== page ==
So you want to know about screenwriting

by Alex

I know, I know, it’s the dog days of summer and I’m sure – I hope! – everyone is at the beach this weekend.

But JT has been after me to do this column for ages and I just happen to have gotten a lot of e mail and MySpace questions on screenwriting lately and, always one to go with the flow, I thought I’d at least start this discussion, and maybe make it a two-parter, so that people can come back (from the beach) next week with all their questions.

And maybe RGB will be inspired to do his own column with his perspective, and Toni will jump in with hers, and maybe we can even entice Guyot back to share some of his experience as well.

First, a brief background (and of course you can read more in depth at my website.). Before I sold THE HARROWING, I worked steadily as a screenwriter for ten years. I had a pretty typical screenwriting career, actually – I worked for every major studio (except Universal, for some reason) and some independent production companies, I sold original scripts and got hired on assignment to do novel adaptations, I made a good living, and in all that time I had one movie made (depending on who you talk to, it’s estimated that somewhere around 400 scripts are bought or commissioned for every one that gets made. Not good odds.) Which is the second reason I started writing novels. The first reason is that I’m passionate about my work and not only was I sick to death of having things I wrote not made – I was sick to death of having things I wrote butchered – and THEN not made. I was sick to death of seeing other people’s great scripts butchered, too, but that’s another column. I’ll try to keep this one in focus.

For the purposes of this column, I’m going to be talking primarily about feature screenwriting, although I will mention television writing as well. (And I’m talking specifically about Hollywood feature screenwriting, not independent feature screenwriting, which is a completely different animal.) Feature writing and television writing are structured very differently, but what I want to point out right up front is that in television, writers have the power (not at first, but once you get into the higher ranks). In features, directors have the power and writers most assuredly do not.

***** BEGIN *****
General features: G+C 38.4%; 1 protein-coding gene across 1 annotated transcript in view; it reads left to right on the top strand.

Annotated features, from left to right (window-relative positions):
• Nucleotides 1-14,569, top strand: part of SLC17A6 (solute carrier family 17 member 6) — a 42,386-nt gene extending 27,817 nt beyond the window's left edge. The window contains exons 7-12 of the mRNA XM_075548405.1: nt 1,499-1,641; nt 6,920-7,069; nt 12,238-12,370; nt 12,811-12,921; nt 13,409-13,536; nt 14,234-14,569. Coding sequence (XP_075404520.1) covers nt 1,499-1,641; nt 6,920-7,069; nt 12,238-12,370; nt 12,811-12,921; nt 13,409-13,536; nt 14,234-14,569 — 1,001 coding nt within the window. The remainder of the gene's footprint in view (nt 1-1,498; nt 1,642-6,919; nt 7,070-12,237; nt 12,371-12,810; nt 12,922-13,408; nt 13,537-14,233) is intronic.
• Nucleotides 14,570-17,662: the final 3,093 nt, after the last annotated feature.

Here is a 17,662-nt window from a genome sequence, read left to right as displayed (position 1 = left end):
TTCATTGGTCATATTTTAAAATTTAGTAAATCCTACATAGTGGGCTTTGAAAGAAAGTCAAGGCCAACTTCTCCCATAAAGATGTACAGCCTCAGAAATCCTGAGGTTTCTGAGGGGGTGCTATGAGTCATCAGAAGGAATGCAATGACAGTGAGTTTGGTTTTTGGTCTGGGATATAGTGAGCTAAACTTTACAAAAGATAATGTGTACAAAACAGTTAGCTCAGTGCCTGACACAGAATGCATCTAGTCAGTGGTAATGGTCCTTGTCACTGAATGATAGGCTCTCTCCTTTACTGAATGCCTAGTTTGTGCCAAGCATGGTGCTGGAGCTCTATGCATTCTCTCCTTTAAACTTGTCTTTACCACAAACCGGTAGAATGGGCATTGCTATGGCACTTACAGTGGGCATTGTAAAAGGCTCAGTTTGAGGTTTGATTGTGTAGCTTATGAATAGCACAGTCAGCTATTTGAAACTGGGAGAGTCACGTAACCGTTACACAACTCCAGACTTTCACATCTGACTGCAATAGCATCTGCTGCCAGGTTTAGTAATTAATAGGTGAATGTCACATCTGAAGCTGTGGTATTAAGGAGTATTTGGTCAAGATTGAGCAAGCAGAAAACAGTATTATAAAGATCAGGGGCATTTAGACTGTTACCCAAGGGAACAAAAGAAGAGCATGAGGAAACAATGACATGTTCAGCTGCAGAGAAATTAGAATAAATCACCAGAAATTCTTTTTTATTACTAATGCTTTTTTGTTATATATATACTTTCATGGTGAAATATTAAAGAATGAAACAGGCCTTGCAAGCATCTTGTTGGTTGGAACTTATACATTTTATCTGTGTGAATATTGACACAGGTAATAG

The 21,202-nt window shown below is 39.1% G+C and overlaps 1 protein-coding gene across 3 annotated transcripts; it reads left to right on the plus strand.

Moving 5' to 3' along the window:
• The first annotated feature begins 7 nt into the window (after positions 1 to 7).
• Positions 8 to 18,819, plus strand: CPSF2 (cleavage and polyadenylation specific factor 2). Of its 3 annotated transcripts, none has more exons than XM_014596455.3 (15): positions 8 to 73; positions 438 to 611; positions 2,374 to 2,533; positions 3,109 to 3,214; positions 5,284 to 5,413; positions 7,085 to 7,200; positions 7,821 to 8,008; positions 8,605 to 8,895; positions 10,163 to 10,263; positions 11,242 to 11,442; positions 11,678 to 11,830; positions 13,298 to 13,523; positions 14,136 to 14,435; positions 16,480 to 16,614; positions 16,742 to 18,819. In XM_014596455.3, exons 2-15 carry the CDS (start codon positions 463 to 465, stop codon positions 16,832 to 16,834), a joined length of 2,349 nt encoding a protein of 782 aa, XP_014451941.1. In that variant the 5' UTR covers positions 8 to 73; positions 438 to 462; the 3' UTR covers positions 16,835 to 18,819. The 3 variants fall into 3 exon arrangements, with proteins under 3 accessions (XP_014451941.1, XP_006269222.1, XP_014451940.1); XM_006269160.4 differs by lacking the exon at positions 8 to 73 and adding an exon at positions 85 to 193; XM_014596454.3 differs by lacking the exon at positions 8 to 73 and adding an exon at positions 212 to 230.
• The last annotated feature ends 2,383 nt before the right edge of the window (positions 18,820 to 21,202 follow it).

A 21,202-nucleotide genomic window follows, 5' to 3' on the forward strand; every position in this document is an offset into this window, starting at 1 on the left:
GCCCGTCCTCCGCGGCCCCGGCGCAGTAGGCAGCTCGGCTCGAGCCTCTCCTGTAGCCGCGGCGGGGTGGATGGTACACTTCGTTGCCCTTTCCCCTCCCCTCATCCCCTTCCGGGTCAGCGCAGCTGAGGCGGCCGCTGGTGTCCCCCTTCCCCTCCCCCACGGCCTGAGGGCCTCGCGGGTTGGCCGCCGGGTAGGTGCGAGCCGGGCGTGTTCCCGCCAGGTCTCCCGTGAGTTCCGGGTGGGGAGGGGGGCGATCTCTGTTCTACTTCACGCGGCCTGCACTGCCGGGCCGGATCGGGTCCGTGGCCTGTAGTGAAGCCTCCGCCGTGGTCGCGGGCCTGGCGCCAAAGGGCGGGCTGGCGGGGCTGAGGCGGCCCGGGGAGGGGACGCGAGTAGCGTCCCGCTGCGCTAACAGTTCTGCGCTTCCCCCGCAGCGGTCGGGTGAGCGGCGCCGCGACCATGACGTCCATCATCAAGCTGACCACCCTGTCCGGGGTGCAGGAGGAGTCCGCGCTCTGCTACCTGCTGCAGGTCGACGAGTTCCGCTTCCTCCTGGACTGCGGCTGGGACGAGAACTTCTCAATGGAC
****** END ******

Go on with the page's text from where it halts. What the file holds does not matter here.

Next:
We’ll get back to that, though.

I’ll start with the first thing you need to know about screenwriting, and the biggest misconceptions I find people have about it.

IT’S A JOB.

Authors – and aspiring screenwriters – rarely seem to know this about screen work. It’s a job in a way that writing novels just isn’t. Employers (studios, producers) are looking for writers who are committed to doing the screen thing as a living, full time (double full time, is often the real case). They don’t want to just buy your fabulous spec (meaning original script), pay you big money and never hear from you again. The chances are infinitesimal that they’ll ever make your movie at all. Your script is just a sample to show that you can write the movie THEY want to make, which they will dictate to you, and which probably won’t make a whole lot of dramatic sense, but they’re paying you to do it.

So, speaking now to authors who are thinking of toying with screenwriting – unless you’re willing to move to LA (and it has to be LA, unless you want to do independent film, which pays even less than novels!) – and really go for it, it’s probably not what you want to be doing. A lot of your time as a working screenwriter is taken up trying to GET jobs, and that in the end was the most frustrating thing to me – how much wasted time and writing was going on with nothing to show for it. Except, of course, I was making a living.

For the vast majority of novelists, it’s a much more viable idea to work on optioning your novels and getting some money from Hollywood without having to pursue a screenwriting career. On the other hand, if you’re fairly young and film or television is your passion, and you want to make a living exclusively at writing, it’s a really viable job. You can get paid for writing, you can support a family, you can work in a glamorous business with wildly talented people (and a lot of jerks, too, but truly, a lot of brilliantly talented people) and once in a while you can get something done.